Avascular Necrosis of the Scaphoid
- Avascular necrosis of the scaphoid also known as scaphoid necrosis or Kienbock’s disease, is a condition where the blood supply to the scaphoid bone in the wrist is compromised, leading to bone death.
- Avascular necrosis of the scaphoid is a common sequela to scaphoid fracture. Second only to the hip in the incidence of avascular necrosis, the scaphoid is extremely susceptible to this disease because of the tenuous blood supply of the scaphoid, which enters the bone through its distal half.
- The dorsal blood supply and the volar blood supply are easily disrupted by fracture of the scaphoid, often leaving the proximal portion of the bone without nutrition, leading to osteonecrosis.
What causes Avascular Necrosis of the Scaphoid?
The exact cause of avascular necrosis of the scaphoid is not always clear, but several factors and conditions may contribute to its development:
- Injury: A wrist injury, such as a fracture or a dislocation, can disrupt the blood supply to the scaphoid, increasing the risk of avascular necrosis.
- Repetitive Stress: Chronic repetitive stress on the wrist, as seen in certain occupations or sports that involve repetitive use of the wrist, may lead to reduced blood flow and subsequent scaphoid necrosis.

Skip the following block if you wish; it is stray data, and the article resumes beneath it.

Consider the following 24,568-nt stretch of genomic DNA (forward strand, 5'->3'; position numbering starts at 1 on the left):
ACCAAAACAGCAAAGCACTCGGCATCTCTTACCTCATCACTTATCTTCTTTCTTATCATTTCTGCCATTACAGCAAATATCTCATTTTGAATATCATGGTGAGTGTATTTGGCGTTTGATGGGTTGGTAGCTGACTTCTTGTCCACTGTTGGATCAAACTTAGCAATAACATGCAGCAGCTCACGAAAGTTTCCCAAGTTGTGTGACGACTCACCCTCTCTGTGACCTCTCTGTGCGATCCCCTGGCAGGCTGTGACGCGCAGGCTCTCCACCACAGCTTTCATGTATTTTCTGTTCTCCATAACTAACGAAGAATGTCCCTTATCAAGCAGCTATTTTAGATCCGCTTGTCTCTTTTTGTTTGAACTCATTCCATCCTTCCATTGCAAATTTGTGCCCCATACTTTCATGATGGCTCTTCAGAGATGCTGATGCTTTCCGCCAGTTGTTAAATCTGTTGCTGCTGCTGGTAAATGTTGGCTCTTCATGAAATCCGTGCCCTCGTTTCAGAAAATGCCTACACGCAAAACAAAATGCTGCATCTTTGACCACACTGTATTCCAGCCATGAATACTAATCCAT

- Vascular Insufficiency: Conditions that affect blood flow to the wrist, such as arterial disease or thrombosis (blood clot), can lead to avascular necrosis of the scaphoid.
- Idiopathic: In some cases, the cause of scaphoid necrosis remains unknown, and it is considered idiopathic.
- Anatomical Variations: Certain anatomical variations in the blood supply to the scaphoid can make it more susceptible to avascular necrosis.
- Bone Diseases: Certain bone-related conditions, such as osteoporosis or osteonecrosis, can increase the risk of avascular necrosis in various bones, including the scaphoid.
- Systemic Conditions: Certain systemic diseases, such as sickle cell disease or systemic lupus erythematosus, can predispose individuals to avascular necrosis in various bones, including the scaphoid.
- Steroid Use: Prolonged use of high-dose steroids can disrupt the blood supply to bones and increase the risk of avascular necrosis.
- Common causes of scaphoid fracture include trauma to the scaphoid from falls on a hyperextended wrist and from steering wheel injuries during motor vehicle accidents, although an idiopathic form of the disease, known as Preiser disease, can occur.
- A patient with avascular necrosis of the scaphoid reports unilateral wrist pain over the anatomical snuffbox that may radiate into the radial aspect of the forearm and decreasing range of motion of the wrist. Weakened grip strength also may be noticed. Movement of the thumb usually exacerbates the patient’s pain.
What are the Symptoms of Avascular Necrosis of the Scaphoid
Physical examination of patients reports avascular necrosis of the scaphoid reveals pain on palpation of the anatomical snuffbox.
The pain can be worsened by passively moving the wrist from ulnar to radial position or by moving the thumb of the affected side. A click or crepitus also may be appreciated by the examiner when putting the wrist through range of motion. Weakness of dorsiflexion is common, as is weakness of grip strength in contrast to the nonaffected side.